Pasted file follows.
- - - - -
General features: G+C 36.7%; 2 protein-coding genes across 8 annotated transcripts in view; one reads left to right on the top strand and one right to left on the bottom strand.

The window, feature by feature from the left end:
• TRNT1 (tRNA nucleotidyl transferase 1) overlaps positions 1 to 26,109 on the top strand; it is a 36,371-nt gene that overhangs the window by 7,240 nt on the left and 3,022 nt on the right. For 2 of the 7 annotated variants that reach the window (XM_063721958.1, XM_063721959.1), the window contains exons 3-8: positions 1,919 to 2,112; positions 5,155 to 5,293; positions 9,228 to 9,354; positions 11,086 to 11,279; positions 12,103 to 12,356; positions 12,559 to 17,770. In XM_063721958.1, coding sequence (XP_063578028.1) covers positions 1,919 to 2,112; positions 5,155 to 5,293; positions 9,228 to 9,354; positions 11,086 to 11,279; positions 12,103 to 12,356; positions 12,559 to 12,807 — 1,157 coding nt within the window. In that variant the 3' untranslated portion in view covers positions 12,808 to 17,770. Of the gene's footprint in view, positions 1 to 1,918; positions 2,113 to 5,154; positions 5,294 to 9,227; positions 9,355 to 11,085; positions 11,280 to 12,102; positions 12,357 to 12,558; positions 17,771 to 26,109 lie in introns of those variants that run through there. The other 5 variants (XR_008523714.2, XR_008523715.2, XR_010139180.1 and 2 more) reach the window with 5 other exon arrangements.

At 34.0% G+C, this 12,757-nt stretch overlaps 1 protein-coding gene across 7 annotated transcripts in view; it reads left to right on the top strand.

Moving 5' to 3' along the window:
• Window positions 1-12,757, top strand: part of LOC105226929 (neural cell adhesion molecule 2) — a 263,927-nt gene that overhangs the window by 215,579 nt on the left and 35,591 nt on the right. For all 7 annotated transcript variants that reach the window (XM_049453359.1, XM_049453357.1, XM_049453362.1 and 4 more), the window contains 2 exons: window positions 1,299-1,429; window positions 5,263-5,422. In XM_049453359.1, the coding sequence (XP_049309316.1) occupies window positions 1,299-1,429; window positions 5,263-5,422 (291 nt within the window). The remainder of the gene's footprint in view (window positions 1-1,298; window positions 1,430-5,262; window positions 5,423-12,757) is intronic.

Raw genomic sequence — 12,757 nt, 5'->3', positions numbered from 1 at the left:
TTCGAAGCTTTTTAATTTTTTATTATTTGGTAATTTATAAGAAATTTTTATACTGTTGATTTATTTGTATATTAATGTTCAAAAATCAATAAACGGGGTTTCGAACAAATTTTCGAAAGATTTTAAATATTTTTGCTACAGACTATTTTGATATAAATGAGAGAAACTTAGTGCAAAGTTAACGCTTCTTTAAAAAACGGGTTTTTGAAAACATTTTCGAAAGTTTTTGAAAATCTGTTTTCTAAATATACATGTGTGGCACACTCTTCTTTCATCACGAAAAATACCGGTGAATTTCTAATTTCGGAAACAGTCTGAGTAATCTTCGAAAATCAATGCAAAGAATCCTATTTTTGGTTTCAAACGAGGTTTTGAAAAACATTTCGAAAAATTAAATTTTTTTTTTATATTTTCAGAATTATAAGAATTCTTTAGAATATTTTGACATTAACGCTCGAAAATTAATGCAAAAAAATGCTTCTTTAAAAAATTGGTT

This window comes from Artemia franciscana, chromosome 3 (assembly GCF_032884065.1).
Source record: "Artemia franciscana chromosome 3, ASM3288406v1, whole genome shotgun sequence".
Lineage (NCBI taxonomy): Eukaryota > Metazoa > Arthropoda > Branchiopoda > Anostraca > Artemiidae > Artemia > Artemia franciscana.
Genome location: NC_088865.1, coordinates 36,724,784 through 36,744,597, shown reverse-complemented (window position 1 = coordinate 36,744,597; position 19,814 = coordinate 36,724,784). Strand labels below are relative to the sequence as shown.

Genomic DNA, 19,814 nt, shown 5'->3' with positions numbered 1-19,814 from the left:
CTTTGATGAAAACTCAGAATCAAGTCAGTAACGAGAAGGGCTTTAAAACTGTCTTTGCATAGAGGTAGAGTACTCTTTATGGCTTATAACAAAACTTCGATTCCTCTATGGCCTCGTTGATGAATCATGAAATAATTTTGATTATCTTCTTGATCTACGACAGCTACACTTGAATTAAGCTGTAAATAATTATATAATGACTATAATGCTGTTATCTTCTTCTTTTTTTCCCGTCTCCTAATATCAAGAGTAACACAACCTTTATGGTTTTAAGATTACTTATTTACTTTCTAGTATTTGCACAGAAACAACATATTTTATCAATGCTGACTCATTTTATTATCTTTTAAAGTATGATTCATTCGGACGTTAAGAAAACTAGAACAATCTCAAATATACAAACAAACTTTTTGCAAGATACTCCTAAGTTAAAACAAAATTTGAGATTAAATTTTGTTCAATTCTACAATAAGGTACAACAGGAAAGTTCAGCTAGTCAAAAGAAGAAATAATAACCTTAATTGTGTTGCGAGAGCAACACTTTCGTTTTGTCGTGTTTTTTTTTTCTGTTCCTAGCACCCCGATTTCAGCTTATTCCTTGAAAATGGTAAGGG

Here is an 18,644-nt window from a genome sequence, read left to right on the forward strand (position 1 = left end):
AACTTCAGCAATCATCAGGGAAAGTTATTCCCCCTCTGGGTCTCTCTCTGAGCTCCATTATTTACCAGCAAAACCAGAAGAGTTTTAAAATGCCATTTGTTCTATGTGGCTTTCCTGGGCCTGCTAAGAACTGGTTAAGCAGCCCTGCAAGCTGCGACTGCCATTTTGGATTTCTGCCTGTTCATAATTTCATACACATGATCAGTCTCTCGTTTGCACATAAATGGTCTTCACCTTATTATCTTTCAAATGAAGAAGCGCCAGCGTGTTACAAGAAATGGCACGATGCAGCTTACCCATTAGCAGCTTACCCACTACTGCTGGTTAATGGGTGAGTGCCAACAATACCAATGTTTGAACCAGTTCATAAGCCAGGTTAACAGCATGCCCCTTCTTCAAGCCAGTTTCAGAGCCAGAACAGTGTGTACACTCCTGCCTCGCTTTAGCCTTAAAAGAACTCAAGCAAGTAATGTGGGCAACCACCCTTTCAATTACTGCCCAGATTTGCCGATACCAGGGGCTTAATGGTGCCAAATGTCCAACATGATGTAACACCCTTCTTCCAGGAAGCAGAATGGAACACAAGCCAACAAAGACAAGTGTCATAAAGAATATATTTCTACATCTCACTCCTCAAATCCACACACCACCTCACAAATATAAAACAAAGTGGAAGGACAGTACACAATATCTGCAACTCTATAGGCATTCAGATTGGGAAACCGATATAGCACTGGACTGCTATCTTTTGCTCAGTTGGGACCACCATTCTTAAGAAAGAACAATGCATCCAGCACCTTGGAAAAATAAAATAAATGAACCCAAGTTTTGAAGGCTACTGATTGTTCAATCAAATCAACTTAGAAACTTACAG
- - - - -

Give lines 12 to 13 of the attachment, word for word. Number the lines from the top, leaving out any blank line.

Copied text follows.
Genome location: NC_088865.1, coordinates 36,724,784 through 36,744,597, shown reverse-complemented (window position 1 = coordinate 36,744,597; position 19,814 = coordinate 36,724,784). Strand labels below are relative to the sequence as shown.

Genomic DNA, 19,814 nt, shown 5'->3' with positions numbered 1-19,814 from the left: